Gina Siepel: To Understand a Tree
MARCH 1 – JULY 21, 2024
CURATOR: JENNIFER-NAVVA MILLIKEN
To Understand a Tree is a multi-disciplinary project that focuses on the dignity of a living tree, its network of eco-systemic relationships, and the ubiquity of the material of wood in design and daily life.
The project centers on contemplation of a living forest tree and its immediate habitat from the perspective of an artist whose work draws from social practice, video, performance, and the politics of early-Americana. The project links biological understandings of forest interconnection, environmental philosophy, queer ecology, and Indigenous teachings about human-nature relationships, challenging an often-assumed binary between living tree and dead wood. These studies, along with many hours spent in the forest observing a 100-year-old red oak tree and its surrounding ecosystem, encourage a shift in the consideration of the tree as a subject rather than simply an object, fundamentally affecting ideas of woodworking practice and ecological responsibility. To Understand a Tree functions as a small-scale way of exploring big questions about the place of humans in the environment, the scale and speed at which we consume natural resources, and which organisms are included or excluded in a definition of “community.”
This multidisciplinary exhibition is comprised of an immersive video installation, functional and sculptural greenwood chairs made from trees killed by invasive insects or storms, and site artifacts that emerged through direct engagement with tree and the surrounding ecosystem. It includes many collaborations and public engagements with artists, ecologists, students, and other specialists, including the composer and cellist Vernon David and the naturalist Kate Wellspring, who has been a key participant of To Understand a Tree since the initial observation stages of the project.
To Understand a Tree is an ongoing project conducted by Gina Siepel. It is hosted by the Arts Afield program at the MacLeish Field Station of Smith College, where Siepel is an artist-in-residence.
To Understand a Tree is accompanied by a full-color catalogue, which will include writings, commentary, and images of the exhibition works and installation.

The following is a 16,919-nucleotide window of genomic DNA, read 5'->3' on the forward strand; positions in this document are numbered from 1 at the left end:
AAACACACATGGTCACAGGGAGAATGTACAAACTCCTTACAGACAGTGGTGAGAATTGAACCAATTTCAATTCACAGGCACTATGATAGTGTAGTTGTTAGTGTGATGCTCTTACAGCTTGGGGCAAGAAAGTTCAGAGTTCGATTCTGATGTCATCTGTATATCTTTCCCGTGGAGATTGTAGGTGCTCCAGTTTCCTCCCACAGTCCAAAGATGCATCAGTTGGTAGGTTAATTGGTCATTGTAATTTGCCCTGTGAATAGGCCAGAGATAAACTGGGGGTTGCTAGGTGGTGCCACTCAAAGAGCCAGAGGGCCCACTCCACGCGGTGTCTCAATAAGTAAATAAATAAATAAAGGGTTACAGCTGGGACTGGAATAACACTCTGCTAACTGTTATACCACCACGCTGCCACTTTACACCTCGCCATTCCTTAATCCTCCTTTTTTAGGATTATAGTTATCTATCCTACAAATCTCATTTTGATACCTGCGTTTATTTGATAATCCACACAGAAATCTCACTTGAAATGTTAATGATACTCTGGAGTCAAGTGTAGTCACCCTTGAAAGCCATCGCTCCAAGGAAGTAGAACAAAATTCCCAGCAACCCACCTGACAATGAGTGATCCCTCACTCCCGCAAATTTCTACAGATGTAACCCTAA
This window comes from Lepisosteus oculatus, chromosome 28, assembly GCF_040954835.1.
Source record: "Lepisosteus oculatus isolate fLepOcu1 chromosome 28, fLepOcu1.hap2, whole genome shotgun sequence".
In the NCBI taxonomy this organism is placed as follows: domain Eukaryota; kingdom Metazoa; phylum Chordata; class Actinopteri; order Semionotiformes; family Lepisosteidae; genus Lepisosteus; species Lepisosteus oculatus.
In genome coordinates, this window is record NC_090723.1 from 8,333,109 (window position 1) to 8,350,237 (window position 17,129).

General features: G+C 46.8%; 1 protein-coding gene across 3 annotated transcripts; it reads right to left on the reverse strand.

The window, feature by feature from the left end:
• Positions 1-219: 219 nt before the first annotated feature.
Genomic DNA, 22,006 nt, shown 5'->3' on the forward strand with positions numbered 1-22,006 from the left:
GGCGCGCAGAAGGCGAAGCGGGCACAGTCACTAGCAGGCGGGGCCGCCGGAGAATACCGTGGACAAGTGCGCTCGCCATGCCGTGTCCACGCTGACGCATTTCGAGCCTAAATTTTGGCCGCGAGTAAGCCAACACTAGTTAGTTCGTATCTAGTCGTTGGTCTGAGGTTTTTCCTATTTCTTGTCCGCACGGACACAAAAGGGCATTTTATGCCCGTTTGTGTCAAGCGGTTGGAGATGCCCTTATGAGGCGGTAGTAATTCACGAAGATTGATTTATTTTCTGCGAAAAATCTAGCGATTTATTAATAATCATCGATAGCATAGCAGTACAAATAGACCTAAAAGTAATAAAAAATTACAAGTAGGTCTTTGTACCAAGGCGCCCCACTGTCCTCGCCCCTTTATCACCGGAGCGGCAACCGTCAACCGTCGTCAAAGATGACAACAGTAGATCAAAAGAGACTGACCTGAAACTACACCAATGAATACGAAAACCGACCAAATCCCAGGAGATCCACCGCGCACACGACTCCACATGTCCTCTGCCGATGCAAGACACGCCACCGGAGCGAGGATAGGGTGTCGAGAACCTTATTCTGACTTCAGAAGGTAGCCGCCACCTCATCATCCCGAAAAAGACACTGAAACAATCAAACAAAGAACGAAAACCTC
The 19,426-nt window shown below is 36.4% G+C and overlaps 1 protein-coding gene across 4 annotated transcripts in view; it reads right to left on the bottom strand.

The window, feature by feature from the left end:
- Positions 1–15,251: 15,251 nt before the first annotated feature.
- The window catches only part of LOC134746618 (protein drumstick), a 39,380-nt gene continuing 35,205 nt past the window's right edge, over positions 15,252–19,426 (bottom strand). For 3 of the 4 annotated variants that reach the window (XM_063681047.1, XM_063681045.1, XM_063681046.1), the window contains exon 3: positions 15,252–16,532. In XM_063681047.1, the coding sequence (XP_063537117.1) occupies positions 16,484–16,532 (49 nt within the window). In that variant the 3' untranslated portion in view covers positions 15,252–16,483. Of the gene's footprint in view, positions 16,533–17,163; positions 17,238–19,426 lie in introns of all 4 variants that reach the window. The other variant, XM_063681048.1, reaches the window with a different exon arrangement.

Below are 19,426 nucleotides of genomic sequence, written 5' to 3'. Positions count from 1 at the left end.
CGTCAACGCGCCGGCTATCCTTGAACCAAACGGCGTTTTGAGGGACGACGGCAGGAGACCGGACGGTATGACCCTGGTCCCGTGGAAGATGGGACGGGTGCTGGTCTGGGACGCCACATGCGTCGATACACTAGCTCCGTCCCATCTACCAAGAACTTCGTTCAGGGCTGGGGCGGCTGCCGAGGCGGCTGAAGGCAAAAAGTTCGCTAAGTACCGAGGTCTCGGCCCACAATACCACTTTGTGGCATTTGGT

To Understand a Tree is generously supported by the Cambium Circle Members of the Museum for Art in Wood, Bresler Foundation, Pennsylvania Council on the Arts, Philadelphia Cultural Fund, William Penn Foundation, and Windgate Foundation. In-kind support was provided by Boomerang, Inc.
Gina Siepel (she/they) is an interdisciplinary artist, designer, and woodworker. Their artistic practice reflects an engagement with place, history, queer experience, and ecology, and their work integrates conceptual concerns and craftsmanship with a focus on wood as a natural and a cultural material. Gina’s objects, installations, drawings, videos, and other works link aesthetic and materially based modes of artistic production to other forms of inquiry, including collaboration, social engagement, site-based exploration, and research.
Gina’s works have been shown in museums and galleries nationally, including the Colby Museum, the DeCordova Museum, the Museum for Art in Wood, Vox Populi Gallery, the Center for Maine Contemporary Art, and Amherst College. Gina holds a BFA from the School of Art + Design at SUNY Purchase and an MFA from the Maine College of Art, and has taught at Amherst College, Mount Holyoke College, and currently teaches in the Massachusetts College of Art and Design MFA program. Gina is also currently a MacLeish Field Station Artist-in-Residence at Smith College, and a 2023 recipient of a Teaching Artist Cohort Grant from the Center for Craft. She is currently enrolled in the Field Naturalist Certification Program at Mass Audubon, and is a member of the Greenfield Tree Committee, a volunteer urban forestry organization in Greenfield, Massachusetts.